You want to believe that scientists only concluded that the earth is old because it "had to be" because of evolution. But your belief is wrong. It isn't merely wrong as a matter of opinion; it is wrong as a FACT OF HISTORY.

That's all I have time for now.

315 posted on 05/15/2007 6:18:34 PM PDT by Stultis (I don't worry about the war turning into "Vietnam" in Iraq; I worry about it doing so in Congress.)
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To: Stultis

[You admit speciation, but deny new species? Speciation IS new species! I don’t understand this position]

I’m sorry- I should have been more precise- good catch. I should have stated that speciation doesn’t result in new KINDS- they are still the same species. a finch will always be a finch and never become a fly (or whatever you wish to suggest) as I metioned, there often is wildly differing variability within KINDS (I said species, but should have said KINDS), yet KINDS will remain KINDS, and we have ample proofs of KINDS varying to a great degree- even to the point of speciation- what we do NOT have however are KINDS becoming other KINDS through all these suppsoed accumulations of small mutations- the evidence simply is not there to support this hypothesis- to suggest it happens is to leave the realm of knowns and enter the realm of assumptions. Created kinds in no way denies speciation. How do you suggest it does? Speciation does nothign to undermine the created kind hypothesis.

[You want to believe that scientists only concluded that the earth is old because it “had to be” because of evolution. But your belief is wrong. It isn’t merely wrong as a matter of opinion; it is wrong as a FACT OF HISTORY.]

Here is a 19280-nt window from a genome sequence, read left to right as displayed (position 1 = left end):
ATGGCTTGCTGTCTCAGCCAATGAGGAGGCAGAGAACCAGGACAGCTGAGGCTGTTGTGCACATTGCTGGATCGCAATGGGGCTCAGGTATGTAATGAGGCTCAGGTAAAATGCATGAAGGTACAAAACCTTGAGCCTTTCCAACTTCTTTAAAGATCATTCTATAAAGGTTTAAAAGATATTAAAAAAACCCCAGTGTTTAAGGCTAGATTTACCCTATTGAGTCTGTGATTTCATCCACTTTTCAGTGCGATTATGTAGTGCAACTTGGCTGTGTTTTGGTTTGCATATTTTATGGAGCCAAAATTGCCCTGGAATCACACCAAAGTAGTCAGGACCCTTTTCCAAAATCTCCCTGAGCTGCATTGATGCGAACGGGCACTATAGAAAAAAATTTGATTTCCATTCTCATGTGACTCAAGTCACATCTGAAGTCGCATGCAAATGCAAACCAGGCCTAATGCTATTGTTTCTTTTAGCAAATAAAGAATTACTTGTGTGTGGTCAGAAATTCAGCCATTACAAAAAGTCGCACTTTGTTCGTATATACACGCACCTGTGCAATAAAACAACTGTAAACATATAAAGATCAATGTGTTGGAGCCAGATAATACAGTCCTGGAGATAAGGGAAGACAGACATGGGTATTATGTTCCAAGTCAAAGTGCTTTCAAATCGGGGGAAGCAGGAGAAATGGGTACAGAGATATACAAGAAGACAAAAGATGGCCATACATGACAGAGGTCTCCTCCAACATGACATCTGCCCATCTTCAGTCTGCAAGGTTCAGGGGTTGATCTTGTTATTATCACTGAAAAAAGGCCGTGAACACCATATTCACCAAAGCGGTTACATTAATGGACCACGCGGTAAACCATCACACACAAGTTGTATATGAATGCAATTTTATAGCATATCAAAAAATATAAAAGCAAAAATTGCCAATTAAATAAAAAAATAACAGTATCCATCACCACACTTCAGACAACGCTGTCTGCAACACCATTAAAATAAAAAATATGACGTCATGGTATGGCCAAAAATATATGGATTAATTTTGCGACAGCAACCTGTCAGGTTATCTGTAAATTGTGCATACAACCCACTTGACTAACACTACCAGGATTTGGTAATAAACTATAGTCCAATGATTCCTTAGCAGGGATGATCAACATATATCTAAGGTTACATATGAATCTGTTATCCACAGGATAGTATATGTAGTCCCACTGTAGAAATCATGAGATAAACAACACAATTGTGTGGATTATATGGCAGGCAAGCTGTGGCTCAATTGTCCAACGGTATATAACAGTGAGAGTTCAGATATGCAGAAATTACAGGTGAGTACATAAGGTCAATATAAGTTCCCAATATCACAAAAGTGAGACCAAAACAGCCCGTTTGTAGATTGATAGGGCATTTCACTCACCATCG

Symantics- As you point out folks beleivedcin old age BEFORE- meaning even before they had all these so called ‘accurate dating methods’ that we have today- so of course they HAD to rely on priori beliefs as to how old the THOUGHT the earth was. And, even though we have different measuring methods today, we still MUST go with a priori beleif of wicked old age due to the fact that the mthods have nothign with which to calibrate the methods with. The priori beleif comes into play, and simply throws out any dates given that don’t support that priori belief.

[Many of these geologists had previously attempted to construct or apply schemes that accommodated a global flood and a young earth, or at least a young age and biblical time scale for post flood deposits. They would have been perfectly happy for the evidence to have accommodated such efforts. It did not.]

Actually some indeed did support it, however, priori beleifs denied the evidences. There are evidences all over the world that suggest a global catastrophy happened, yet those who beleiuve in old age earth deny it or explain them away with more assumptions.


316 posted on 05/15/2007 6:41:21 PM PDT by CottShop
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To: CottShop
O.K. Maybe a little more.